Bangladesh, struggling to combat avian influenza, confirmed on Monday the H5N1 virus had spread to another district, taking the number of affected districts to 45 out of 64.The new outbreak was found in Chandpur, 170 kilometers (105 miles) southeast of the capital, but livestock officials said the spread of bird flu had slowed across the country in recent weeks.
“At the advent of spring we are getting few reports about poultry dying,” said Ibrahim (one name), project director of the government's livestock department. “The situation is now mostly under control.”
Nearly 970,000 birds have been culled since the virus was first detected in March 2007, threatening the impoverished country's growing poultry industry.
At least 5 million of the country's more than 140 million people are directly or indirectly involved in poultry farming, of whom officials estimate around 1.5 million have now become jobless.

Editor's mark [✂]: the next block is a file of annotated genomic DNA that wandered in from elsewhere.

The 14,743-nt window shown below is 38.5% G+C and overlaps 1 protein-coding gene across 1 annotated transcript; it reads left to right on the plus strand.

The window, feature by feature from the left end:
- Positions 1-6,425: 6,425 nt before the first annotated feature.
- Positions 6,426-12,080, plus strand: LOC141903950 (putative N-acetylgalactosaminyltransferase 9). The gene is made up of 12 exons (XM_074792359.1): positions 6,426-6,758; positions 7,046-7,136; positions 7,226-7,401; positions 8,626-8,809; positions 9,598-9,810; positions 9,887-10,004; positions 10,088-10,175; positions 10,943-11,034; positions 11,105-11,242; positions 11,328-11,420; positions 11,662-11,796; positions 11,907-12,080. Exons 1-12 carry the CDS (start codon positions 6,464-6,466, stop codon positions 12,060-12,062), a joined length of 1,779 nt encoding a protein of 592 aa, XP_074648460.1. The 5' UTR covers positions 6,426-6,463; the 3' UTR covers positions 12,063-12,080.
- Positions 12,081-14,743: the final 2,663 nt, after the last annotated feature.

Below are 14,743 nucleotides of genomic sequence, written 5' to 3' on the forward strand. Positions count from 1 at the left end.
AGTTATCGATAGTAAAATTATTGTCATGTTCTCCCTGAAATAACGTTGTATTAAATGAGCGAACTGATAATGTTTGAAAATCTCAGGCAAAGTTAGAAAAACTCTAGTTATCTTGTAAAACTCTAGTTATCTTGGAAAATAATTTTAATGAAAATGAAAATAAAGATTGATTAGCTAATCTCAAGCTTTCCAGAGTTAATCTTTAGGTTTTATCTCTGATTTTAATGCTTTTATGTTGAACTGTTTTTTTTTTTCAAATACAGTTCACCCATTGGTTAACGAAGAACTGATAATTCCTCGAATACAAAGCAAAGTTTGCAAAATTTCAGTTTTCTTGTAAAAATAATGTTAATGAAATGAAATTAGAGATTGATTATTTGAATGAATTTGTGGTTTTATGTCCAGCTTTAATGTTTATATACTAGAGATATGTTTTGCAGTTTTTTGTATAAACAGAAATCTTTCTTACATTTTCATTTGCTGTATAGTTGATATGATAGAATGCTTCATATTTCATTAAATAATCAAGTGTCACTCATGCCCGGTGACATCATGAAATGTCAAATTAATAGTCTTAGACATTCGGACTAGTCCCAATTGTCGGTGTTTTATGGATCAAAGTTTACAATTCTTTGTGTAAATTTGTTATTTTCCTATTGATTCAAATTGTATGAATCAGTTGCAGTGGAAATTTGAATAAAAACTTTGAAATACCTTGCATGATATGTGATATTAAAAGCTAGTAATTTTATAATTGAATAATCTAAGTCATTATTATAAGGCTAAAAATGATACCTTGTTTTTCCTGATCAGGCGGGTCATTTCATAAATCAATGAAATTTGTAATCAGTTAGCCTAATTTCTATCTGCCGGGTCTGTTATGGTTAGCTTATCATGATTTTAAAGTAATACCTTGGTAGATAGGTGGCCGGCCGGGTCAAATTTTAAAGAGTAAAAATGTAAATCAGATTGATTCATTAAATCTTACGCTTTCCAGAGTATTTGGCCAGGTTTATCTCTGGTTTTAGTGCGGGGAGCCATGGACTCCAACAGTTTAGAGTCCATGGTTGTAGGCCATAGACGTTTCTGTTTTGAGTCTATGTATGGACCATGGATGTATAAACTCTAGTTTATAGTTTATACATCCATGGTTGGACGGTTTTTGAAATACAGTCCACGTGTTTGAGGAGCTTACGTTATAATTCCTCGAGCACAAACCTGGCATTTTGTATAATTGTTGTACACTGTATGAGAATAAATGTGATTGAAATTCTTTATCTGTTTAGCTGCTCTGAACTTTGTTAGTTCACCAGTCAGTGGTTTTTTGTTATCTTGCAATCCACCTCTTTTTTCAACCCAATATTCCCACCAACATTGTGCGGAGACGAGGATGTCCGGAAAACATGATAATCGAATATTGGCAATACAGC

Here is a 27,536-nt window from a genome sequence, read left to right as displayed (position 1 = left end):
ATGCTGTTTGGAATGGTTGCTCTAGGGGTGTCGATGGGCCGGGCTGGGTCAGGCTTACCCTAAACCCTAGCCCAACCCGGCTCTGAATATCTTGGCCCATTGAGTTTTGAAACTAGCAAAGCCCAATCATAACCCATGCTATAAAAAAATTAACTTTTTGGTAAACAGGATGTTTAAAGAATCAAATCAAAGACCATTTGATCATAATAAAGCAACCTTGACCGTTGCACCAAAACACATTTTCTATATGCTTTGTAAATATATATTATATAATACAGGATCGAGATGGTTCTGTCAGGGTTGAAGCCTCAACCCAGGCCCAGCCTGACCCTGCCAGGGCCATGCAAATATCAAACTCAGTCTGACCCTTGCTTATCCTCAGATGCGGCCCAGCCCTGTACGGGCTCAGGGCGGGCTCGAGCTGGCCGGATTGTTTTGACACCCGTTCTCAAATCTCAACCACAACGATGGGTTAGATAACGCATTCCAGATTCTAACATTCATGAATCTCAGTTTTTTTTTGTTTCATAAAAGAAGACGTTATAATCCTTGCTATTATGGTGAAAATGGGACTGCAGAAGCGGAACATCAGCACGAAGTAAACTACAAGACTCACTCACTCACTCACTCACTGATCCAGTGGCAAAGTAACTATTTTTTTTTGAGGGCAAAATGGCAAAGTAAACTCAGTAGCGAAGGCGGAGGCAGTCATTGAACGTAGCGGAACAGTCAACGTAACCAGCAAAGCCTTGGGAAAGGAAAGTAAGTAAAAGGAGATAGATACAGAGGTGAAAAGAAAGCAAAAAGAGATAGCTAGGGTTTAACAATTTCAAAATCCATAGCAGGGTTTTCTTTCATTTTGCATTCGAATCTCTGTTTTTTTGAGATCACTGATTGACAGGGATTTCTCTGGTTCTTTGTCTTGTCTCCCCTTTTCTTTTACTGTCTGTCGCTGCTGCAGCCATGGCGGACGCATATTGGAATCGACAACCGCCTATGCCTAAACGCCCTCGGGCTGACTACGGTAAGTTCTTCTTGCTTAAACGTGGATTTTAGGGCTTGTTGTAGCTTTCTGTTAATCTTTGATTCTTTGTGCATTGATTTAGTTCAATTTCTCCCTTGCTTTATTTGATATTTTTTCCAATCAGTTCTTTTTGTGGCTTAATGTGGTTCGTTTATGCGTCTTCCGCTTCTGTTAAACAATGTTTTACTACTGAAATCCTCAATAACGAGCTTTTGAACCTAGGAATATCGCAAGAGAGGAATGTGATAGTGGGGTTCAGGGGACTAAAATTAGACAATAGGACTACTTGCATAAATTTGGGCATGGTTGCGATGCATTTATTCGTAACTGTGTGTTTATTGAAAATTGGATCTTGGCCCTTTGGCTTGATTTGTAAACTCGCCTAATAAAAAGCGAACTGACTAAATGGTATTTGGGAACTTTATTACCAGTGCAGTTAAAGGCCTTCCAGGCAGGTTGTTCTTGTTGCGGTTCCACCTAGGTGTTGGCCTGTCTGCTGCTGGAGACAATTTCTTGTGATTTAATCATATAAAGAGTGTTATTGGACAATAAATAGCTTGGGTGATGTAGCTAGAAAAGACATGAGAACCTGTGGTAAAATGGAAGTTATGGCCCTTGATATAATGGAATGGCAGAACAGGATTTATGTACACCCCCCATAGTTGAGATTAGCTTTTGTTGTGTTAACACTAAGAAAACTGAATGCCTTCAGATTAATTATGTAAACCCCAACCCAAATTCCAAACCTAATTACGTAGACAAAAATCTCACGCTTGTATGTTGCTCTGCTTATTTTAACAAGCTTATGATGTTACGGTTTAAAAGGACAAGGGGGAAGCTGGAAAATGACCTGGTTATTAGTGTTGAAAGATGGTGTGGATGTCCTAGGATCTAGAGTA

Officials say the disease has badly hit the country's annual $1.8 billion poultry industry. Bird flu has caused losses of about 45 billion taka ($650 million) to the poultry sector.
No human bird flu cases have been reported in Bangladesh, a densely populated nation with millions of fowl kept in backyards.
Experts fear the H5N1 strain could mutate or combine with the highly contagious seasonal influenza virus and spark a pandemic, especially in countries such as Bangladesh where people live in close proximity to backyard poultry.
Humans usually contract the virus only after close contact with infected birds. The virus has killed more than 230 people worldwide since 2003. (Reuters)